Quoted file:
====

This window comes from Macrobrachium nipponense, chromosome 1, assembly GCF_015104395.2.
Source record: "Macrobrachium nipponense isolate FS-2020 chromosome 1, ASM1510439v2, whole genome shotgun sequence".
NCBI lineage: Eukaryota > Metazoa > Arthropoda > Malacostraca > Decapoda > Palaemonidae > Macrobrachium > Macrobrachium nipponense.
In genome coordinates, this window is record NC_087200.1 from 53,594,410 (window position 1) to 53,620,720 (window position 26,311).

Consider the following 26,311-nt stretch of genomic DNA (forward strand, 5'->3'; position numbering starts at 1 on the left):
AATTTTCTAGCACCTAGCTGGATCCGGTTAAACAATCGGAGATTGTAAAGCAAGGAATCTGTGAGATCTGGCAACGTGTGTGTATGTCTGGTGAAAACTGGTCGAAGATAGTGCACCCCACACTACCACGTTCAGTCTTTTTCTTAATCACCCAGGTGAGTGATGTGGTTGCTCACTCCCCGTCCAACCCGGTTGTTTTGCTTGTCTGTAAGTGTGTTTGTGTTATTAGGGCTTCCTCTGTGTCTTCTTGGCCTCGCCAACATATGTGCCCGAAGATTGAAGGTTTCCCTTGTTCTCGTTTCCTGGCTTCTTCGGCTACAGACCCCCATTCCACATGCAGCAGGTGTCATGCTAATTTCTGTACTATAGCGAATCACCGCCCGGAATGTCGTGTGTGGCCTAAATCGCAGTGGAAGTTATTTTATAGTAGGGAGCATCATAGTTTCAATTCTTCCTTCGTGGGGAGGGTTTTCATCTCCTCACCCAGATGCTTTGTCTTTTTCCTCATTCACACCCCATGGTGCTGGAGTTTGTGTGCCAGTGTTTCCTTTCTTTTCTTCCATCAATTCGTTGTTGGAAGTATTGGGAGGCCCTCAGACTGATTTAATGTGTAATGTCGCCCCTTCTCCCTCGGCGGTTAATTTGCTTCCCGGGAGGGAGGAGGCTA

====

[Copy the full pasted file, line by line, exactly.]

This window comes from Macrobrachium nipponense, chromosome 1, assembly GCF_015104395.2.
Source record: "Macrobrachium nipponense isolate FS-2020 chromosome 1, ASM1510439v2, whole genome shotgun sequence".
NCBI lineage: Eukaryota > Metazoa > Arthropoda > Malacostraca > Decapoda > Palaemonidae > Macrobrachium > Macrobrachium nipponense.
In genome coordinates, this window is record NC_087200.1 from 53,594,410 (window position 1) to 53,620,720 (window position 26,311).

Consider the following 26,311-nt stretch of genomic DNA (forward strand, 5'->3'; position numbering starts at 1 on the left):
AATTTTCTAGCACCTAGCTGGATCCGGTTAAACAATCGGAGATTGTAAAGCAAGGAATCTGTGAGATCTGGCAACGTGTGTGTATGTCTGGTGAAAACTGGTCGAAGATAGTGCACCCCACACTACCACGTTCAGTCTTTTTCTTAATCACCCAGGTGAGTGATGTGGTTGCTCACTCCCCGTCCAACCCGGTTGTTTTGCTTGTCTGTAAGTGTGTTTGTGTTATTAGGGCTTCCTCTGTGTCTTCTTGGCCTCGCCAACATATGTGCCCGAAGATTGAAGGTTTCCCTTGTTCTCGTTTCCTGGCTTCTTCGGCTACAGACCCCCATTCCACATGCAGCAGGTGTCATGCTAATTTCTGTACTATAGCGAATCACCGCCCGGAATGTCGTGTGTGGCCTAAATCGCAGTGGAAGTTATTTTATAGTAGGGAGCATCATAGTTTCAATTCTTCCTTCGTGGGGAGGGTTTTCATCTCCTCACCCAGATGCTTTGTCTTTTTCCTCATTCACACCCCATGGTGCTGGAGTTTGTGTGCCAGTGTTTCCTTTCTTTTCTTCCATCAATTCGTTGTTGGAAGTATTGGGAGGCCCTCAGACTGATTTAATGTGTAATGTCGCCCCTTCTCCCTCGGCGGTTAATTTGCTTCCCGGGAGGGAGGAGGCTA